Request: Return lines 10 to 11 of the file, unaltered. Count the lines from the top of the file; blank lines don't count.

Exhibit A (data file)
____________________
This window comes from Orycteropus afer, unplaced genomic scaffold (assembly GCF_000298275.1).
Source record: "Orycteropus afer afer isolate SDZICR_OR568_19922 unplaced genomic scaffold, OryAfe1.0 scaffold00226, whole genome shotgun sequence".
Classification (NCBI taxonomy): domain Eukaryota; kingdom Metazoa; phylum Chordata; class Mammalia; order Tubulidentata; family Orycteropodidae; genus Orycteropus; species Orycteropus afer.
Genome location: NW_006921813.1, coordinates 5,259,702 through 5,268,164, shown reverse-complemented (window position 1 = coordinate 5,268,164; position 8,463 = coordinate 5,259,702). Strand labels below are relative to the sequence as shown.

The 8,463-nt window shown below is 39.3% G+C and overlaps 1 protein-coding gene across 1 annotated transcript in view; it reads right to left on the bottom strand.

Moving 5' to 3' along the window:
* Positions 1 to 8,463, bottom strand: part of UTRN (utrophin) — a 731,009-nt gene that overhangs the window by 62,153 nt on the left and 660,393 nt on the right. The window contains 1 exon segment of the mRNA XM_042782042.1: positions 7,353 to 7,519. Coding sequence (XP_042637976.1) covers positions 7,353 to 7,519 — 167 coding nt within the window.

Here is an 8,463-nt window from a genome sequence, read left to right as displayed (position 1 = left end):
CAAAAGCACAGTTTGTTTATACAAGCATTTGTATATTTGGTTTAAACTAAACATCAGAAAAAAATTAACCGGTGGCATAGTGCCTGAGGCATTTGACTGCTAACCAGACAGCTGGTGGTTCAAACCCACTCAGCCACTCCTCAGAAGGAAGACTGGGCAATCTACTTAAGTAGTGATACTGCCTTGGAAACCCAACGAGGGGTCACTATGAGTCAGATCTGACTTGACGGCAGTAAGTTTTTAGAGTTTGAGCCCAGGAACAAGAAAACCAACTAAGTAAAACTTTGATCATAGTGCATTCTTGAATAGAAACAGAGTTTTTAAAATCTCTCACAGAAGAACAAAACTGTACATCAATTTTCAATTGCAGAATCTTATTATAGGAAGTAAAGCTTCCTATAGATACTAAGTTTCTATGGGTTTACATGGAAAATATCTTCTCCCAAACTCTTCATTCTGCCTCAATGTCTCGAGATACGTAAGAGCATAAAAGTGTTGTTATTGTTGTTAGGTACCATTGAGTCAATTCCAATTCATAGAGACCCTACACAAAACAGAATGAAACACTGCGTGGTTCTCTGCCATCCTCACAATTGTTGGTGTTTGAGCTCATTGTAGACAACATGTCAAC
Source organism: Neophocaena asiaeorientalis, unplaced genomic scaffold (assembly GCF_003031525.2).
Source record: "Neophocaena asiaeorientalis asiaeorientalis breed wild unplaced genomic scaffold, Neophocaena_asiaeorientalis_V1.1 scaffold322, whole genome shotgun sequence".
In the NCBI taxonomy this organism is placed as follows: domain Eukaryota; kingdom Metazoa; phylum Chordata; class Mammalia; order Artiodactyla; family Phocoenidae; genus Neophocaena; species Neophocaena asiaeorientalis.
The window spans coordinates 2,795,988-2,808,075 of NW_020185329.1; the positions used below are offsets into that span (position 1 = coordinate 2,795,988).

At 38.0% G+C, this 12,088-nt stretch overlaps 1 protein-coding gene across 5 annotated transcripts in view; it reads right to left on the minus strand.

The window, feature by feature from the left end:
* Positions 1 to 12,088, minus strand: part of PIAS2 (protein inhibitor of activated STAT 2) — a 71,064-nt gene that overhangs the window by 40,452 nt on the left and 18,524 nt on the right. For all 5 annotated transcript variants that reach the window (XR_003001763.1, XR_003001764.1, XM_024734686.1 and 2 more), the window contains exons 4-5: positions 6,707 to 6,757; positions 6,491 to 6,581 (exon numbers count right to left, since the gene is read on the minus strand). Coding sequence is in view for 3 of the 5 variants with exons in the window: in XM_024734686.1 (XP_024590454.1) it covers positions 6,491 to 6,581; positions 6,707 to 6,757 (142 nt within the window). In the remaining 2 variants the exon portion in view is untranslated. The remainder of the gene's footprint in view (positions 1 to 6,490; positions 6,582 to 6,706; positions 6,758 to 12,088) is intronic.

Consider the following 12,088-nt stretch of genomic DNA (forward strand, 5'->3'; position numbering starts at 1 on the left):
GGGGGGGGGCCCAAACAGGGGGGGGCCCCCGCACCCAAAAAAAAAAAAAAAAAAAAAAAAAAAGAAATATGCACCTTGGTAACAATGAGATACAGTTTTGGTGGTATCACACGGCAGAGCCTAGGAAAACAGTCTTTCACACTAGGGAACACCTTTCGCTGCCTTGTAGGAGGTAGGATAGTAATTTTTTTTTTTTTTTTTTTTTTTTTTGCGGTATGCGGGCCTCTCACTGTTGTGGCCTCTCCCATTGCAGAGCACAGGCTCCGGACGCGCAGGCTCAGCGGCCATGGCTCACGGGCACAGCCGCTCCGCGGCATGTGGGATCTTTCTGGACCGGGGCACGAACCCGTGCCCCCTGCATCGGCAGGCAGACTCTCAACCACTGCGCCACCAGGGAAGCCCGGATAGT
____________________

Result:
Source organism: Neophocaena asiaeorientalis, unplaced genomic scaffold (assembly GCF_003031525.2).
Source record: "Neophocaena asiaeorientalis asiaeorientalis breed wild unplaced genomic scaffold, Neophocaena_asiaeorientalis_V1.1 scaffold322, whole genome shotgun sequence".